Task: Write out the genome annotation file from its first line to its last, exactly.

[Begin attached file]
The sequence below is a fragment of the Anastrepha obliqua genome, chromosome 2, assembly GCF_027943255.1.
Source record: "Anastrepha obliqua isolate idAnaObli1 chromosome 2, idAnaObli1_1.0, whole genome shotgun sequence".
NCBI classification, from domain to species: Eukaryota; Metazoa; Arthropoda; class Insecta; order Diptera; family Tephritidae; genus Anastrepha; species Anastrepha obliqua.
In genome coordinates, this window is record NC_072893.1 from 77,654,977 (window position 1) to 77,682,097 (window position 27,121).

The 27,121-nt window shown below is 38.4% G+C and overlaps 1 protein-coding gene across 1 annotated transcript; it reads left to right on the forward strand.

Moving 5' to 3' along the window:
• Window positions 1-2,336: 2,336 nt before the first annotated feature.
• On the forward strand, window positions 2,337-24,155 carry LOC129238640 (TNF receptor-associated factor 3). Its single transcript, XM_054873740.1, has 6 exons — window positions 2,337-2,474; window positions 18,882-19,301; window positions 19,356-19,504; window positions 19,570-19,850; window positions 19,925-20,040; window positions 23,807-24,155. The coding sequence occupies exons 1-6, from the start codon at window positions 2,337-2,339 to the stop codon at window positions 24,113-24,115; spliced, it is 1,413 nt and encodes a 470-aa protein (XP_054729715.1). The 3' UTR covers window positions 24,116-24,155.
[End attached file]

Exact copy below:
The sequence below is a fragment of the Anastrepha obliqua genome, chromosome 2, assembly GCF_027943255.1.
Source record: "Anastrepha obliqua isolate idAnaObli1 chromosome 2, idAnaObli1_1.0, whole genome shotgun sequence".
NCBI classification, from domain to species: Eukaryota; Metazoa; Arthropoda; class Insecta; order Diptera; family Tephritidae; genus Anastrepha; species Anastrepha obliqua.
In genome coordinates, this window is record NC_072893.1 from 77,654,977 (window position 1) to 77,682,097 (window position 27,121).

The 27,121-nt window shown below is 38.4% G+C and overlaps 1 protein-coding gene across 1 annotated transcript; it reads left to right on the forward strand.

Moving 5' to 3' along the window:
• Window positions 1-2,336: 2,336 nt before the first annotated feature.
• On the forward strand, window positions 2,337-24,155 carry LOC129238640 (TNF receptor-associated factor 3). Its single transcript, XM_054873740.1, has 6 exons — window positions 2,337-2,474; window positions 18,882-19,301; window positions 19,356-19,504; window positions 19,570-19,850; window positions 19,925-20,040; window positions 23,807-24,155. The coding sequence occupies exons 1-6, from the start codon at window positions 2,337-2,339 to the stop codon at window positions 24,113-24,115; spliced, it is 1,413 nt and encodes a 470-aa protein (XP_054729715.1). The 3' UTR covers window positions 24,116-24,155.